A rosewood coffin

Thursday, February 24th, 2005

“They can’t see the forest for the trees.”

The tragedy is not just that a couple of hired pistolieros killed a nun — shot her in the face as she defended herself by reading the Bible, in an act of terrorism that no one calls terrorism, or that her murder was only one among hundreds in recent years, most of them unsolved, in the region of Brazil’s state of Para known as the “Gaza Strip.” The tragedy is how small the crime is in the context of planetary suicide.

You might say we’re burying ourselves in a rosewood coffin. As a symbol of the irrationality of the global economic forces that are resulting in the destruction of the Amazon and other rainforests at the rate, by some estimates, of 78 million acres a year, it’s as good as any.

On Feb. 12, the sinister local manifestation of these global forces killed Sister Dorothy Stang. The 73-year-old nun from Dayton, Ohio, had spent the last half of her life in Brazil and the last 22 years around the town of Anapu, deep in the Amazon rainforest, where she worked with local peasant farmers and was helping to set up a sustainable farming project.

She was a fierce opponent of the region’s moneyed interests — the loggers, ranchers and land speculators, who are accustomed to acting with impunity in this remote place — and she had no illusions about the danger she was in. She had told friends, as well as government officials, that there was a price on her head.

In terms of global outrage, her murder is being compared to the 1988 slaying of legendary rubber tapper and environmental activist Chico Mendes. Both deaths focused world attention not merely on the desperate plight of a people being pushed off their land by greedy developers, but on the plight of the rainforest itself, the planet’s lungs and its deepest mystery.

This complex, fragile and unimaginably diverse ecosystem — “a single pond in Brazil can sustain a greater variety of fish than is found in all of Europe’s rivers,” writes Leslie Taylor — is being sacrificed to short-term profit and Third World debt relief at a rate too dizzying to contemplate. And when it’s gone it’s gone for good. Rainforests took millions of years to evolve; once they’ve been logged out, they don’t come back. What’s left has only a limited life even as farmland before rain washes away the thin layer of topsoil.

“The biodiversity of the tropical rainforest is so immense that less than 1 percent of its millions of species have been studied by scientists for their active constituents and their possible uses,” Taylor writes in “The Healing Power of Rainforest Herbs” (she is quoted on rain-tree.com).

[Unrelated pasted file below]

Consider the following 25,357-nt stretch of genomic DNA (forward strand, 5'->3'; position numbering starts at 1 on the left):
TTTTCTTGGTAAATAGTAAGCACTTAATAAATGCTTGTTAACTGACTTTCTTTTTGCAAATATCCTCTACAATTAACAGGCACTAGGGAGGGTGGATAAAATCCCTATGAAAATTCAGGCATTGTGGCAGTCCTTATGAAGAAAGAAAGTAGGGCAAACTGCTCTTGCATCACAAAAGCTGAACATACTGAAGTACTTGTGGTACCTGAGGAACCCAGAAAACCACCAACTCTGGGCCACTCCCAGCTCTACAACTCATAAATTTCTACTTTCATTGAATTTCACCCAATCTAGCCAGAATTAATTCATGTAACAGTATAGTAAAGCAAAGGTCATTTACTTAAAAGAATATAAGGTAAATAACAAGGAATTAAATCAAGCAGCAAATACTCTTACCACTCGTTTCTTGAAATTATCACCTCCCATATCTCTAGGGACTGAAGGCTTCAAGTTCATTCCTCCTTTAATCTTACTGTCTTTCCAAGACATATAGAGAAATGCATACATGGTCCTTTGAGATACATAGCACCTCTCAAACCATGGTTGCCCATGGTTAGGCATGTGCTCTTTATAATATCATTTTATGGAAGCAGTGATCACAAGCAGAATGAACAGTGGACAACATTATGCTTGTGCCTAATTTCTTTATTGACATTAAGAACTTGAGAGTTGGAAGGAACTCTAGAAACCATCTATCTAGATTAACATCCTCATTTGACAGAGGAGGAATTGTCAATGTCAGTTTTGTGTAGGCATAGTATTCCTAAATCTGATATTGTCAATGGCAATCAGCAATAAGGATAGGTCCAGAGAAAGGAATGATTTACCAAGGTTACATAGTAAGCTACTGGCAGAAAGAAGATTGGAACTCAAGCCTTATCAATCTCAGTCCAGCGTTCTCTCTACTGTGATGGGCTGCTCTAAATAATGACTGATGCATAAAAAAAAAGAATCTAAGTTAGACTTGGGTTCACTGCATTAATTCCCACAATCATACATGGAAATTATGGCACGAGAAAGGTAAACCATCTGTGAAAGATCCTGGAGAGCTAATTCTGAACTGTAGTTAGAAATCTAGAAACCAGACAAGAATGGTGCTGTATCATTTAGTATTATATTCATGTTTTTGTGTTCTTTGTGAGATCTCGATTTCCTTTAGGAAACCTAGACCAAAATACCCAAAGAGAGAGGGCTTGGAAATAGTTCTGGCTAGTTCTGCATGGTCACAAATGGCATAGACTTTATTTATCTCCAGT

“When an acre of topical rainforest is lost” — an acre! — “the impact on the number of plant and animal species lost and their possible uses is staggering,” she continues. “Scientists estimate that we are losing more than 137 species of plants and animals every single day because of rainforest deforestation.”

Taylor quotes Pulitzer Prize-winning biologist Edward O. Wilson, who describes “the loss of genetic and species diversity by the destruction of natural habitats” as the worst of all possible catastrophes for the human race, worse even than economic collapse or limited nuclear war, because it will take millions of years to correct. “This is the folly,” he writes, “that our descendants are least likely to forgive us for.”

They can’t see the forest for the trees, says Taylor. What happens is that Third World governments on the brink of debt default begin cannibalizing their natural resources to raise cash. They’ve been known to sell off rainforest land to logging and other interests for as little as $2 an acre. A few people get wealthy, an untapped treasure trove of biodiversity millions of years in the making — nature’s creative font, humanity’s ongoing source of life-saving medicinal plants, among much else — gets converted to pulp, toothpicks, coffins and Big Macs.

Consider that, among the myriad uses we in the United States find for the hardwood we import from Brazil — the teak, mahogany, rosewood — is the manufacture of coffins that, as Taylor gasps incredulously, “are then buried or burned.”

This, then, is the context of Dorothy Stang’s death. As an advocate of sustainable development in the Amazon rainforest — “profit without plunder” — she put her life on the line to stop the madness and unconscionable waste, the government-sanctioned ignorance in the service of profit, the global conspiracy to sell off humanity’s future.